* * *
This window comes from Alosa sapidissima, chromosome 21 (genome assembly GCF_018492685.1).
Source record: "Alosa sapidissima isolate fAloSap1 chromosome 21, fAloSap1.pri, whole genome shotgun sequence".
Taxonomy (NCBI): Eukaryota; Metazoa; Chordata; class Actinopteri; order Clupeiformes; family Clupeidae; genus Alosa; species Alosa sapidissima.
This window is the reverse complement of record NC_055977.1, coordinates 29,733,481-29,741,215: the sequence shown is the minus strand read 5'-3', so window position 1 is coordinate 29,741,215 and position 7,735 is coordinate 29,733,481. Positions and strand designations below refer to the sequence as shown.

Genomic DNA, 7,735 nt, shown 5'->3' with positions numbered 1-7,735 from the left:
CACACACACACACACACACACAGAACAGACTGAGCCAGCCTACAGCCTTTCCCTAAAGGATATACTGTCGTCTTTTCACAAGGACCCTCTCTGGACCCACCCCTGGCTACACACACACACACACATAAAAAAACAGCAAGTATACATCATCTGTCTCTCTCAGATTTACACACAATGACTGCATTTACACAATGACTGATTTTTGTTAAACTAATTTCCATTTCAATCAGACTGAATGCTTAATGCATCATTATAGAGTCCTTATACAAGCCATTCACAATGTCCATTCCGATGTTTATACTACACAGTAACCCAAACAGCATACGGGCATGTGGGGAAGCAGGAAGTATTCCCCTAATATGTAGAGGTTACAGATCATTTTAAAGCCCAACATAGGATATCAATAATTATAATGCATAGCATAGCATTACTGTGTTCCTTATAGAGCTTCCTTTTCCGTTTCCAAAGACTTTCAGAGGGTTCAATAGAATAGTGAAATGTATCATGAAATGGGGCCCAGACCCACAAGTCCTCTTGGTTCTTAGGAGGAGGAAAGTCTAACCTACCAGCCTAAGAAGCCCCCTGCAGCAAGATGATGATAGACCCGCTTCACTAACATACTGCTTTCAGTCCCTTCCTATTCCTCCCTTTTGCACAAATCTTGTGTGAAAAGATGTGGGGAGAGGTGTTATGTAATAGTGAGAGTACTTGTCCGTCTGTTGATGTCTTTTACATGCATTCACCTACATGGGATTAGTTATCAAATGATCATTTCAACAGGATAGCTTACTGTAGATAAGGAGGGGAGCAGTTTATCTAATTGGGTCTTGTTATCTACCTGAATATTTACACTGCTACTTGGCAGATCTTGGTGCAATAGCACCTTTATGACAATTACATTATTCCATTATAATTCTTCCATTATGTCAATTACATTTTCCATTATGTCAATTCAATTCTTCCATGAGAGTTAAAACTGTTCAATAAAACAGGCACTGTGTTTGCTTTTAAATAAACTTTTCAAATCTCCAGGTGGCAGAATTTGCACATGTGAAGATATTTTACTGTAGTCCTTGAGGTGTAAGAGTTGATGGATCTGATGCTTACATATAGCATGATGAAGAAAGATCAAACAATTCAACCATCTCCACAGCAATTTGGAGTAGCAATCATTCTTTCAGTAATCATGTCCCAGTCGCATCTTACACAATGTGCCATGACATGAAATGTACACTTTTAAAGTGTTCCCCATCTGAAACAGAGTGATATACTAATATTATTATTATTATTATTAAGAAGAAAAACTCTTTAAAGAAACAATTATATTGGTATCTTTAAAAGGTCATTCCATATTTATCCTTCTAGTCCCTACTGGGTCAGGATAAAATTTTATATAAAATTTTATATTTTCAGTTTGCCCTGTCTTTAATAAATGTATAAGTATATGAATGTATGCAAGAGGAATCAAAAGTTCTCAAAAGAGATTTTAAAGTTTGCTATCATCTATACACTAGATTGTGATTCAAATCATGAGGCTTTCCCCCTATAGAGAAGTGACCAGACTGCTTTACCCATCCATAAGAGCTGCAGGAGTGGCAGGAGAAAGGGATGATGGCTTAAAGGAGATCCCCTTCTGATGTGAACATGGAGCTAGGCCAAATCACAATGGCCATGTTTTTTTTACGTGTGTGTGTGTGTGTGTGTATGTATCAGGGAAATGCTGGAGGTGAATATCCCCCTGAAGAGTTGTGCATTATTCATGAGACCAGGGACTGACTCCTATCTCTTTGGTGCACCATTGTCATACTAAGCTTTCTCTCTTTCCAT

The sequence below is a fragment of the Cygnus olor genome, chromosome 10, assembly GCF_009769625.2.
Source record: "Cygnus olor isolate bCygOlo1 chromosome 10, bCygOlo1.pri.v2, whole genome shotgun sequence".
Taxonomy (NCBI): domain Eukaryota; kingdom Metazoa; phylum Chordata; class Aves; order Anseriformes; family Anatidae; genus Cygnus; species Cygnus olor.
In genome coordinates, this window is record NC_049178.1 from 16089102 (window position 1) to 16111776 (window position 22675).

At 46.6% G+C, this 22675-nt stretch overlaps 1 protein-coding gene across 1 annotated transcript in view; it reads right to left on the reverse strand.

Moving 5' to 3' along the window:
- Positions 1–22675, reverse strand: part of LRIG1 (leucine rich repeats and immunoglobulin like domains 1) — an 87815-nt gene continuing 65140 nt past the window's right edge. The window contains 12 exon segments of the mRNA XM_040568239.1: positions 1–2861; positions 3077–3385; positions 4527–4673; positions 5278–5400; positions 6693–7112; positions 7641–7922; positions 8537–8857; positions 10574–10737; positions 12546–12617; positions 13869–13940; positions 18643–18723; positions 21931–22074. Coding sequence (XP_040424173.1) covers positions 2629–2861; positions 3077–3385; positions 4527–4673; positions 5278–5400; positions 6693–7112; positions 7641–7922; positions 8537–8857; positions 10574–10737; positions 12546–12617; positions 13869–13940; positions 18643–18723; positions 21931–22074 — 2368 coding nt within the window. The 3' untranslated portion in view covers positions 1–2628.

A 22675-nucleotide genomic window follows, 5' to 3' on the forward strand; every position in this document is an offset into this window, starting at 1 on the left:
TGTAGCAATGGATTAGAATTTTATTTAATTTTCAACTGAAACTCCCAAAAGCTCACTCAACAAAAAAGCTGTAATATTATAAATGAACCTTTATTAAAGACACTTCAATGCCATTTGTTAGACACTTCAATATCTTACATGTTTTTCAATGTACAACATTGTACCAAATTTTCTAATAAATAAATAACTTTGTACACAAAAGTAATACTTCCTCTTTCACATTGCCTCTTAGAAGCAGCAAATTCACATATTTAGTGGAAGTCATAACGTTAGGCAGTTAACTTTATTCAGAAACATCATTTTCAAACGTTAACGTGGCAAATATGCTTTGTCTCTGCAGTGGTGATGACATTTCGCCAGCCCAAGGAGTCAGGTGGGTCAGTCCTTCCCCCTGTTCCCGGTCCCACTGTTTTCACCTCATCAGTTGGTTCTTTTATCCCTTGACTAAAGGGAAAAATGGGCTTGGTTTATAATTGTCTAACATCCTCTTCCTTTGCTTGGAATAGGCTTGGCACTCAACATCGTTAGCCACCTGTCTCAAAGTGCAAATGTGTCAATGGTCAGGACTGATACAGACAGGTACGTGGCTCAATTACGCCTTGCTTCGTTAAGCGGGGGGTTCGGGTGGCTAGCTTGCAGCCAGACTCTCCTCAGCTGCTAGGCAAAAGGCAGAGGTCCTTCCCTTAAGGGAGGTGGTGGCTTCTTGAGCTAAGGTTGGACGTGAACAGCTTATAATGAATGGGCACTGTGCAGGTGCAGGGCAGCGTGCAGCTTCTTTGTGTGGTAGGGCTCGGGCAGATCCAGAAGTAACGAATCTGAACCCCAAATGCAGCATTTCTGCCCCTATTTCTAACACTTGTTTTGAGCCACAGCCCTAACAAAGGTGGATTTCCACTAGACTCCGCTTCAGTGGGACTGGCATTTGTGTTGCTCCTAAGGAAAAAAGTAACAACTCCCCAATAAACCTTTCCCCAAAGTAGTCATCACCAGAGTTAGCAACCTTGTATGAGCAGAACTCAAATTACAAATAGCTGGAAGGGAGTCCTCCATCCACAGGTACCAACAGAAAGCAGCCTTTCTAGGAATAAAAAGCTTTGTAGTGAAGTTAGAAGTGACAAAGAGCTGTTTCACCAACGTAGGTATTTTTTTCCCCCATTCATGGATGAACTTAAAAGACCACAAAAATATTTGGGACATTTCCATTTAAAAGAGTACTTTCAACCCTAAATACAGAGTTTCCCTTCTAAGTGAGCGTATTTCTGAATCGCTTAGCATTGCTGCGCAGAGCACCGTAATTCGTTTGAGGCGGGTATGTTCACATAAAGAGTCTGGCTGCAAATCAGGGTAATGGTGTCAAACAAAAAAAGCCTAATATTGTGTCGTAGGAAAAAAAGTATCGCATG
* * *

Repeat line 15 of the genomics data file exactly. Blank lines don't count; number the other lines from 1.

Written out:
TGTAGCAATGGATTAGAATTTTATTTAATTTTCAACTGAAACTCCCAAAAGCTCACTCAACAAAAAAGCTGTAATATTATAAATGAACCTTTATTAAAGACACTTCAATGCCATTTGTTAGACACTTCAATATCTTACATGTTTTTCAATGTACAACATTGTACCAAATTTTCTAATAAATAAATAACTTTGTACACAAAAGTAATACTTCCTCTTTCACATTGCCTCTTAGAAGCAGCAAATTCACATATTTAGTGGAAGTCATAACGTTAGGCAGTTAACTTTATTCAGAAACATCATTTTCAAACGTTAACGTGGCAAATATGCTTTGTCTCTGCAGTGGTGATGACATTTCGCCAGCCCAAGGAGTCAGGTGGGTCAGTCCTTCCCCCTGTTCCCGGTCCCACTGTTTTCACCTCATCAGTTGGTTCTTTTATCCCTTGACTAAAGGGAAAAATGGGCTTGGTTTATAATTGTCTAACATCCTCTTCCTTTGCTTGGAATAGGCTTGGCACTCAACATCGTTAGCCACCTGTCTCAAAGTGCAAATGTGTCAATGGTCAGGACTGATACAGACAGGTACGTGGCTCAATTACGCCTTGCTTCGTTAAGCGGGGGGTTCGGGTGGCTAGCTTGCAGCCAGACTCTCCTCAGCTGCTAGGCAAAAGGCAGAGGTCCTTCCCTTAAGGGAGGTGGTGGCTTCTTGAGCTAAGGTTGGACGTGAACAGCTTATAATGAATGGGCACTGTGCAGGTGCAGGGCAGCGTGCAGCTTCTTTGTGTGGTAGGGCTCGGGCAGATCCAGAAGTAACGAATCTGAACCCCAAATGCAGCATTTCTGCCCCTATTTCTAACACTTGTTTTGAGCCACAGCCCTAACAAAGGTGGATTTCCACTAGACTCCGCTTCAGTGGGACTGGCATTTGTGTTGCTCCTAAGGAAAAAAGTAACAACTCCCCAATAAACCTTTCCCCAAAGTAGTCATCACCAGAGTTAGCAACCTTGTATGAGCAGAACTCAAATTACAAATAGCTGGAAGGGAGTCCTCCATCCACAGGTACCAACAGAAAGCAGCCTTTCTAGGAATAAAAAGCTTTGTAGTGAAGTTAGAAGTGACAAAGAGCTGTTTCACCAACGTAGGTATTTTTTTCCCCCATTCATGGATGAACTTAAAAGACCACAAAAATATTTGGGACATTTCCATTTAAAAGAGTACTTTCAACCCTAAATACAGAGTTTCCCTTCTAAGTGAGCGTATTTCTGAATCGCTTAGCATTGCTGCGCAGAGCACCGTAATTCGTTTGAGGCGGGTATGTTCACATAAAGAGTCTGGCTGCAAATCAGGGTAATGGTGTCAAACAAAAAAAGCCTAATATTGTGTCGTAGGAAAAAAAGTATCGCATG